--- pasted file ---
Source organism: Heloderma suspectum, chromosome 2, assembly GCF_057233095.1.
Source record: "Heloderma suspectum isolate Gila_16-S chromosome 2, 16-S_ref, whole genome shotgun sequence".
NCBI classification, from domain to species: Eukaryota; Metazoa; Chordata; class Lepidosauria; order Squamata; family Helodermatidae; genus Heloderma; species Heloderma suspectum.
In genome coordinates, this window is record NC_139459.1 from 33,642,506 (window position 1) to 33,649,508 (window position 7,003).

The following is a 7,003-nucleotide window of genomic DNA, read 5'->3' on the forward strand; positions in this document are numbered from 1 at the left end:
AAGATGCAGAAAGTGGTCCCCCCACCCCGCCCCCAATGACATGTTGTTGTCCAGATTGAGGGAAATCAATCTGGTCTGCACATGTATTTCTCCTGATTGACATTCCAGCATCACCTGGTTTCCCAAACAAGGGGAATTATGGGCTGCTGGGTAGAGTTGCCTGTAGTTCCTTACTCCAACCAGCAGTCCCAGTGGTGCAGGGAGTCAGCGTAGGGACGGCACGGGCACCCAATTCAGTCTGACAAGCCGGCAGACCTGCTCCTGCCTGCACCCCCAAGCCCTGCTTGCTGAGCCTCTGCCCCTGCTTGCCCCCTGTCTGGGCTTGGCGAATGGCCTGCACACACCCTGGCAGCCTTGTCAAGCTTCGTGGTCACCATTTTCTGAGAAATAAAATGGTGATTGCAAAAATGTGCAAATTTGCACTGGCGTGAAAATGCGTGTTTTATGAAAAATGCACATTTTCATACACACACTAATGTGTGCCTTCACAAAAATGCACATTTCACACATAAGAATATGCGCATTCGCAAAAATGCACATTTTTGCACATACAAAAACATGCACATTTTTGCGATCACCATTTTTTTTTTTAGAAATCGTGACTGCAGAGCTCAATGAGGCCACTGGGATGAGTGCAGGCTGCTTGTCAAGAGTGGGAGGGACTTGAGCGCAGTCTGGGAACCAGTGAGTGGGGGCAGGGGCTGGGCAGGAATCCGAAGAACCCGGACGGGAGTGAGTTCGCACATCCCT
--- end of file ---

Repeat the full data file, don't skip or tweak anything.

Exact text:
Source organism: Heloderma suspectum, chromosome 2, assembly GCF_057233095.1.
Source record: "Heloderma suspectum isolate Gila_16-S chromosome 2, 16-S_ref, whole genome shotgun sequence".
NCBI classification, from domain to species: Eukaryota; Metazoa; Chordata; class Lepidosauria; order Squamata; family Helodermatidae; genus Heloderma; species Heloderma suspectum.
In genome coordinates, this window is record NC_139459.1 from 33,642,506 (window position 1) to 33,649,508 (window position 7,003).

The following is a 7,003-nucleotide window of genomic DNA, read 5'->3' on the forward strand; positions in this document are numbered from 1 at the left end:
AAGATGCAGAAAGTGGTCCCCCCACCCCGCCCCCAATGACATGTTGTTGTCCAGATTGAGGGAAATCAATCTGGTCTGCACATGTATTTCTCCTGATTGACATTCCAGCATCACCTGGTTTCCCAAACAAGGGGAATTATGGGCTGCTGGGTAGAGTTGCCTGTAGTTCCTTACTCCAACCAGCAGTCCCAGTGGTGCAGGGAGTCAGCGTAGGGACGGCACGGGCACCCAATTCAGTCTGACAAGCCGGCAGACCTGCTCCTGCCTGCACCCCCAAGCCCTGCTTGCTGAGCCTCTGCCCCTGCTTGCCCCCTGTCTGGGCTTGGCGAATGGCCTGCACACACCCTGGCAGCCTTGTCAAGCTTCGTGGTCACCATTTTCTGAGAAATAAAATGGTGATTGCAAAAATGTGCAAATTTGCACTGGCGTGAAAATGCGTGTTTTATGAAAAATGCACATTTTCATACACACACTAATGTGTGCCTTCACAAAAATGCACATTTCACACATAAGAATATGCGCATTCGCAAAAATGCACATTTTTGCACATACAAAAACATGCACATTTTTGCGATCACCATTTTTTTTTTTAGAAATCGTGACTGCAGAGCTCAATGAGGCCACTGGGATGAGTGCAGGCTGCTTGTCAAGAGTGGGAGGGACTTGAGCGCAGTCTGGGAACCAGTGAGTGGGGGCAGGGGCTGGGCAGGAATCCGAAGAACCCGGACGGGAGTGAGTTCGCACATCCCT